"Which of you can dwell with devouring fire?" - Isaiah 33:14
By the pain of the senses, the Church means other torments than the pain of loss, and principally fire of an unintelligible nature.
All the torments of the martyrs do not approach the sufferings of Purgatory, according to the revelation made to Saint Magdalen of Pazzi. And further than this, what would make the most confident tremble, the Angelic Doctor teaches that the pains of Purgatory are greater in some sense than those which our good Saviour endured in His sorrowful passion. All the fires of the earth are not comparable to the fires of Purgatory; they are but the figure of it. "The reason is," says Saint Thomas, "that the fires of Purgatory are the same as those of hell, whicli do not act by any natural power, but as instruments of the anger of God, which is like the flame of these fires, and gives them a force they naturally have not."
Saint Gregory has also said: "I know that after this life many will finish the expiation of their faults in the flames of Purgatory; and this fire, though it is not eternal, is more unbearable than the greatest tribulations that we can imagine." When a conflagration devastates one of our terres- trial habitations, we hear from all parts these cries, Fire! fire! help! and each one hastens to the place of the disaster and tries to impede its progress. Now, with what ardor should we not repeat this cry in favor of those souls plunged in fires much more violent, and to comfort them in evils more terrible than all the sufferings of this earth!
A Person on Fire
The Venerable Margaret Mary, being one day before the Blessed Sacrament, suddenly beheld a person on fire the violence of which penetrated her so strongly that she believed herself surrounded by the same. She did not recognize the individual who was shown to her, but his condition made her shed many tears.
The suffering soul then told her that he was a Benedictine religious of the congregation of Cluny, who had formerly been Prior of the convent of Paray, to whom she had once confessed, who had given her some consolation on that occasion, and had allowed her to receive Holy Communion. God permitted him in his sufferings to apply to Sister Margaret for relief through her prayers. He asked then that she would offer and apply to him all that she might do and suffer for the space of three months. At the same time he made known to her three causes of the great sufferings to wliich he was condemned: the first was too great an attachment to his reputation, wliich sometimes made him prefer his own interest in this matter to the glory of God; the second was want of charity towards his brothers; the third was a too natural affection which he had had for creatures, and the evidences which he had given of it during the spiritural conferences he held with them. This, he said, was very displeasing to God.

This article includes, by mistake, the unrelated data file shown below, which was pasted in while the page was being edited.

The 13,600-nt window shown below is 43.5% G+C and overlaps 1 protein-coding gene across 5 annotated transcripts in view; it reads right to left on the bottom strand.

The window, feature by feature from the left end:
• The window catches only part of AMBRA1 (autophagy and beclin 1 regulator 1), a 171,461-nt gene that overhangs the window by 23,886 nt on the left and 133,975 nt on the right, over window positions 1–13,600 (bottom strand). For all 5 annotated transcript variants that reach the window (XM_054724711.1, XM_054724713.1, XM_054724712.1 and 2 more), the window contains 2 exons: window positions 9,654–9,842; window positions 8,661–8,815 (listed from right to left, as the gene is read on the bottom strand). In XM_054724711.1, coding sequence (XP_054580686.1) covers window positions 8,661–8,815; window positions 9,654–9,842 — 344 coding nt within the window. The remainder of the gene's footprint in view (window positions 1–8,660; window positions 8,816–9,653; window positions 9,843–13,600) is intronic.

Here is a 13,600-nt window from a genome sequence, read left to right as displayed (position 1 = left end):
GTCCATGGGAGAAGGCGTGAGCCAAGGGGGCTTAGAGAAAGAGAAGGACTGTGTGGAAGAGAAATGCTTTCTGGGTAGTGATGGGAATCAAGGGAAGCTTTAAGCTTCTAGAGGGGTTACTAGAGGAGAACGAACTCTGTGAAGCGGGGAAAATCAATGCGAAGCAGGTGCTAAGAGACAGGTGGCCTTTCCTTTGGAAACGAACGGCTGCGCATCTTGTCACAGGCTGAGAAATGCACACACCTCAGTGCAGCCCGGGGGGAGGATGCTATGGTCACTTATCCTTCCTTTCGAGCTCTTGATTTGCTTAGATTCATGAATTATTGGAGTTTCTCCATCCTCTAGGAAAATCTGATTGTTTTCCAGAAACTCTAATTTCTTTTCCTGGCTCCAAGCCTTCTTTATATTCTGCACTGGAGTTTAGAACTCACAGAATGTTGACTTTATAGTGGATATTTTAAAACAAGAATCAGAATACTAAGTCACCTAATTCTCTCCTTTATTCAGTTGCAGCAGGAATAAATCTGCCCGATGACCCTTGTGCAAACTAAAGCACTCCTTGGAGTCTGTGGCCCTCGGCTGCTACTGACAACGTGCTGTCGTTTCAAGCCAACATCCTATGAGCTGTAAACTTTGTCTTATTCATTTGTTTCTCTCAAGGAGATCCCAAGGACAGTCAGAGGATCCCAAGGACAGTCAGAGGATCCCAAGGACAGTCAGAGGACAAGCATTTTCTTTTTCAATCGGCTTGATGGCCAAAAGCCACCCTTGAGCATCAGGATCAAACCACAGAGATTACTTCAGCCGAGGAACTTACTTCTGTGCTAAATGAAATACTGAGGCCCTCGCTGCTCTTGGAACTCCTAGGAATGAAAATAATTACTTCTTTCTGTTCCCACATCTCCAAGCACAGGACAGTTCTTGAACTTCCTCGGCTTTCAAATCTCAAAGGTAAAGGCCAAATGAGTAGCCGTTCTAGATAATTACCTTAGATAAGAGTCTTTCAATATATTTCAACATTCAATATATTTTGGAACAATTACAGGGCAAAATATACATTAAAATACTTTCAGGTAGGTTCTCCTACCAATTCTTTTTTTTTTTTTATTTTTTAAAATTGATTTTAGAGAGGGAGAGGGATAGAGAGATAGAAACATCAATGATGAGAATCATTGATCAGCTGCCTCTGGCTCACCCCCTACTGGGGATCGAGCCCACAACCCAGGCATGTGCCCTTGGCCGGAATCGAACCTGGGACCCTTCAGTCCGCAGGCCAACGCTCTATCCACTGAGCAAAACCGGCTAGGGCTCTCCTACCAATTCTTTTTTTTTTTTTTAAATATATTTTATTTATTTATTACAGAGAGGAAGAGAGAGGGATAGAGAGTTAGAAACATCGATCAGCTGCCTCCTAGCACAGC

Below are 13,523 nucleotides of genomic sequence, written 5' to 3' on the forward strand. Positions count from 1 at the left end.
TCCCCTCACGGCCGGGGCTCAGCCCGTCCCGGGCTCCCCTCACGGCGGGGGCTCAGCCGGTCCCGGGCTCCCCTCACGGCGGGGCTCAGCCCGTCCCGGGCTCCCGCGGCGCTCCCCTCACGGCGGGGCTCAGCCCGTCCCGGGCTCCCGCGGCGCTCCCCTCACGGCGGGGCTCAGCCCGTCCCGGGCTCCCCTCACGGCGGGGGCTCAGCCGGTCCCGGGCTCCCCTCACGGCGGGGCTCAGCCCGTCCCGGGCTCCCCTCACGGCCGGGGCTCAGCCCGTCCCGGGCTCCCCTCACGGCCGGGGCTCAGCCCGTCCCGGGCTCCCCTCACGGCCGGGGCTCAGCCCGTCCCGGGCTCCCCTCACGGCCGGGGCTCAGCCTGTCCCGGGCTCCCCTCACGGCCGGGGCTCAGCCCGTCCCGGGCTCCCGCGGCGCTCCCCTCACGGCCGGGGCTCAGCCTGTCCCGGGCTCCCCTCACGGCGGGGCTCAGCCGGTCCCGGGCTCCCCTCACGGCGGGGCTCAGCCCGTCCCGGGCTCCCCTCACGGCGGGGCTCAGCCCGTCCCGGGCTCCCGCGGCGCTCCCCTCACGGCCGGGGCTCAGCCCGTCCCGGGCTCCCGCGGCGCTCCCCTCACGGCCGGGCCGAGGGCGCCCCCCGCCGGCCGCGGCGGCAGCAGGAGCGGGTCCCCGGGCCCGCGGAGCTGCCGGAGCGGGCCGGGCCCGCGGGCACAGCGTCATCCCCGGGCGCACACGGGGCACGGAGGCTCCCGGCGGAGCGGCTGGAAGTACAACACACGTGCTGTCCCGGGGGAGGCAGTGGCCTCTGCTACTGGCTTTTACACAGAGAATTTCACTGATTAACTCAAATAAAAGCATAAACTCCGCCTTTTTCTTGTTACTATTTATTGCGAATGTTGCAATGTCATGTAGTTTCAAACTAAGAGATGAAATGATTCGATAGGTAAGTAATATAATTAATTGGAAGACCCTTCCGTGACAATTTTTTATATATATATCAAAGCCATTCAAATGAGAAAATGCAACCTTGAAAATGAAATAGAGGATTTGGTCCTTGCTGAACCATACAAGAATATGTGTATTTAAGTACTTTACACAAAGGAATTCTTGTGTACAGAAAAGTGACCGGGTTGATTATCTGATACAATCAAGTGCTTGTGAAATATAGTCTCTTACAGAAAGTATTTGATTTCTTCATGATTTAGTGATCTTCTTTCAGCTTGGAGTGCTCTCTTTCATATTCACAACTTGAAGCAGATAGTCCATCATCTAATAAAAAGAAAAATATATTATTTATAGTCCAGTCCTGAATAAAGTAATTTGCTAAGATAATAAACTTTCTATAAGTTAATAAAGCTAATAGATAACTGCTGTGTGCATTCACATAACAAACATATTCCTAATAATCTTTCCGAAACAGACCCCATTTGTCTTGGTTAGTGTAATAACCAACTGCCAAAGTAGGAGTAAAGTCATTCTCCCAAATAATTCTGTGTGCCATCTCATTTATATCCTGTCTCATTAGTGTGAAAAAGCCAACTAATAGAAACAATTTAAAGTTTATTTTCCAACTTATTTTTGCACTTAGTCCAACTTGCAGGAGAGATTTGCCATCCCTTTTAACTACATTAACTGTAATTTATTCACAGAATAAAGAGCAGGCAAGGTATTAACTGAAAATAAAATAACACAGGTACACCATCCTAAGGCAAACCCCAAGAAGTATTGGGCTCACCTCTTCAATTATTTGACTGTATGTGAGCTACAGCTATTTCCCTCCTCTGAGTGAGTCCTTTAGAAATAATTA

Sister Margaret promised to do what was asked of her if she could obtain permission. Finally this was granted, but her promise did not deliver her from the sight of this afflicting spectacle, which did not leave her during all that space of time. She seemed to see this religious always near her, who communicated to her his flames from the side whence they appeared to issue, and she felt in all that side of her body such vivid pains that she wept almost continually.
The Superior, who knew her state and the cause of her sufferings, found no other means of relieving lier than to impose penances, as disciplines, etc., and these holy practices brought relief to the religious and to the Sister. At the end of three months both were delivered from their pains; for Sistei Margaret saw this holy religious go up to heaven full of joy, after having acknowledged his gratitude and assured her he would intercede for her before God.
Examine if you do not sometimes yield to human respect, and see how you can destroy in yourself and in others this weakness, which leads so many souls to Purgatory, and even to hell.
Prayer of the Church
O God, the Creator and Redeemer of all the faithful, grant to the souls of Thy servants departed the remission of all their sins, that, through the devout prayers of Thy Church on earth, they may obtain that remission of pain which they have ever desired. Who livest and reignest world without end. Amen.
- text taken from by Father Celestin Cloquet, translated by a Sister of Mercy, with the Imprimatur of Archbishop Michael Augustine Corrigan, Archdiocese of New York, 18 October 1886